In this case, different structures are provided for electrical and thermal connection between the LEDs and the surroundings of the LED module. The electrical heat loss is dissipated principally through the carrier. For the electrical supply of the LEDs, separate conduction structures are formed, preferably on the surface of the carrier.
A particularly high packing density of the LEDs is advantageously possible as a result of the configuration of the LEDs on a planar main area of the carrier. Moreover, this enables the carrier to have a very thin embodiment, which reduces the thermal resistance of the carrier and facilitates the dissipation of the heat loss.
Silicon or gallium arsenide is preferably used as a semiconductor material for the semiconductor layer in the carrier. More widely, it is also possible to use readily thermally conductive, ceramic-like materials such as, for example, aluminum nitride or boron nitride or carbides such as, for example, silicon carbide. In the text below, the term “semiconductor” is to be understood to include these compounds and also materials that are derived therefrom and are customarily used in the production of semiconductors.
Such materials, in particular advantageously have a high thermal conductivity and are therefore highly suitable as a material for a heat-dissipating carrier. In addition, the materials mentioned are often used in the semiconductor industry and are readily available there.
The carrier is preferably bounded by an electrically insulating layer on the side on which the LEDs are applied. This prevents the LEDs from being connected in parallel, so that the LEDs can be connected up individually. More widely, it is also possible to form a plurality of insulation layers between which electrically conductive layers are disposed. In this refinement, the individual luminous bodies can advantageously be connected up in complex configurations.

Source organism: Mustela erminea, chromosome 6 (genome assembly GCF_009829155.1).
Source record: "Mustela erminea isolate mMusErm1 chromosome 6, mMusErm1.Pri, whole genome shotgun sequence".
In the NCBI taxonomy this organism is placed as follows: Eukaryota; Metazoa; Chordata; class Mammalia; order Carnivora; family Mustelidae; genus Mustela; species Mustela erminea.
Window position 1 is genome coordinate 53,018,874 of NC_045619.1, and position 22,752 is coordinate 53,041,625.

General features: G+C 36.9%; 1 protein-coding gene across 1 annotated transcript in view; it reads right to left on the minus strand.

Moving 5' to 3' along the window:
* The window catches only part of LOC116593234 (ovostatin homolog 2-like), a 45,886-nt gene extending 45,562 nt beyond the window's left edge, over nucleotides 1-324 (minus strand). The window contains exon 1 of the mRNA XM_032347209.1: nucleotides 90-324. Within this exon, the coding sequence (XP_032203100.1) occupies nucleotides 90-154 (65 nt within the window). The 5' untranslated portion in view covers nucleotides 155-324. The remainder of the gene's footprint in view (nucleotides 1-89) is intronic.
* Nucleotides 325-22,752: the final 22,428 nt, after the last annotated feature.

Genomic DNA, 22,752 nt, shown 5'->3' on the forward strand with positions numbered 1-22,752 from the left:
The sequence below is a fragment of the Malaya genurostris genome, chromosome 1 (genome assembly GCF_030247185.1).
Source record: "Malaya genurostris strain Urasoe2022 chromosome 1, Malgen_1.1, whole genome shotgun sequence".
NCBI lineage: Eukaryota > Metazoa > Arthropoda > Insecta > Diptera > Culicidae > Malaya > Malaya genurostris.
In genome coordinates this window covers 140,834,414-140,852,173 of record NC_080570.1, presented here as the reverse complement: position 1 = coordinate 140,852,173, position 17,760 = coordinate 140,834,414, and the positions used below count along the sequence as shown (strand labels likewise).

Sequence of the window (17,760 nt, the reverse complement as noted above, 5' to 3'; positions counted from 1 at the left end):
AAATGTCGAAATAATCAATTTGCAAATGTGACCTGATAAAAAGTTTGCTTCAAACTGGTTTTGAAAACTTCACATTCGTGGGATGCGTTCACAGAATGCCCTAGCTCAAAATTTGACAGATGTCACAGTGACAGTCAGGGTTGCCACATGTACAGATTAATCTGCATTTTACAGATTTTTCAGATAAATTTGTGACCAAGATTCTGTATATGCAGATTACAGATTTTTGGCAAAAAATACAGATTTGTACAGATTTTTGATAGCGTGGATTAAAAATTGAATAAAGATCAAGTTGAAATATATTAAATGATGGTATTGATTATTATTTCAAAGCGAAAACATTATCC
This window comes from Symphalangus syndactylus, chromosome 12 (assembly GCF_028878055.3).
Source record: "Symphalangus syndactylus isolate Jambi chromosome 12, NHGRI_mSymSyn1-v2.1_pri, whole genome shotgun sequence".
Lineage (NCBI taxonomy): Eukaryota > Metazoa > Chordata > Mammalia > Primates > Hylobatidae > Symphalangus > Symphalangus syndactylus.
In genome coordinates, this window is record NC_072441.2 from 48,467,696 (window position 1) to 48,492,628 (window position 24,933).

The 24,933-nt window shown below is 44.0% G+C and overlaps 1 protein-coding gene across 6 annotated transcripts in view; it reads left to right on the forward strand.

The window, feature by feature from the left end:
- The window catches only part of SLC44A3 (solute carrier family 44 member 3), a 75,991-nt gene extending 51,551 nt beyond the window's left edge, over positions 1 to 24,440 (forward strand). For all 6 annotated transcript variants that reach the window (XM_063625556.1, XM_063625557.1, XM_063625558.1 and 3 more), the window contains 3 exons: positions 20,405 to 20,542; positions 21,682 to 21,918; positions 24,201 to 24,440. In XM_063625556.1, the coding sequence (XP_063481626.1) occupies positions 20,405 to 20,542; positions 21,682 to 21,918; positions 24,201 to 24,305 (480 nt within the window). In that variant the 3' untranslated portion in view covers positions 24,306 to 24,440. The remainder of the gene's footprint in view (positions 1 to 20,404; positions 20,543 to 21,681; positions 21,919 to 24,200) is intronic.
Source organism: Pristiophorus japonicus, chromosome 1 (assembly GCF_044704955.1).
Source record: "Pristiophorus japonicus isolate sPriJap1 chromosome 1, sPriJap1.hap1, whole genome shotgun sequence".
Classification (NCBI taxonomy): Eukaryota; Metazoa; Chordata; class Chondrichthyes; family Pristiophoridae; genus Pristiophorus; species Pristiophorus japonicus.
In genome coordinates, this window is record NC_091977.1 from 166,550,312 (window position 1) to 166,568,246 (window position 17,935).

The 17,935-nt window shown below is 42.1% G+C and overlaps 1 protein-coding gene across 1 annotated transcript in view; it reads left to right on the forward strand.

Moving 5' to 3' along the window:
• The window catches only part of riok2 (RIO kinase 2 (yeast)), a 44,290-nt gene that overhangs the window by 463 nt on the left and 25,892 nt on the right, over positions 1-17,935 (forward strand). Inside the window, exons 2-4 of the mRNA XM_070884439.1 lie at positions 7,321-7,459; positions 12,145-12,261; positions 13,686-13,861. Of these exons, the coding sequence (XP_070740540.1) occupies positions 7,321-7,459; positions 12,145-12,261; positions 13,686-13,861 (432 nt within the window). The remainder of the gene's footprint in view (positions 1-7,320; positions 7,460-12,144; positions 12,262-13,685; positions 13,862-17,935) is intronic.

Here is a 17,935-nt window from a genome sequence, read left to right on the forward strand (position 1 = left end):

The insulating layer may be formed in the form of a silicon oxide or silicon nitride layer, for example with the aid of known methods. The insulating layer is preferably embodied in a two-layer fashion, a silicon nitride layer being applied to a silicon oxide layer. The insulating layer can be made so thin that it does not impair the thermal conductivity of the carrier. Furthermore, such an insulating layer is distinguished by a high degree of insulation and a high degree of resistance to ambient influences, in particular moisture.
In a preferred development of the invention, individual, mutually isolated, conductive regions are formed on the carrier, the individual LEDs being applied to the regions directly or via intermediate layers. In this case, particular preference is attached to conductive regions having a high reflectivity, which increase the luminous efficiency of the LED module through reflection of the radiation components radiated in the direction of the carrier. Aluminum, for example, is suitable as a material for such conductive regions having high reflectivity.
A preferred refinement of the invention consists in forming chip connection regions separately on the conductive regions, the chip connection regions ensuring a permanent and secure fixing of the semiconductor bodies in conjunction with good contact-making. Chip connection regions in the form of a stack of thin metal layers are particularly suitable, the individual layers preferably containing titanium or noble metals such as gold or platinum.
In an advantageous development of the invention, the carrier is applied to a heat sink by the side that is remote from the LEDs, the heat sink preferably being formed as a metal layer or metal block. Such a metal layer has high thermal conductivity and thus improves the dissipation of heat from the LED module. The mechanical stability of the LED module is increased at the same time. It is thus advantageously possible to produce a densely packed LED module with a very high luminance and efficient heat dissipation.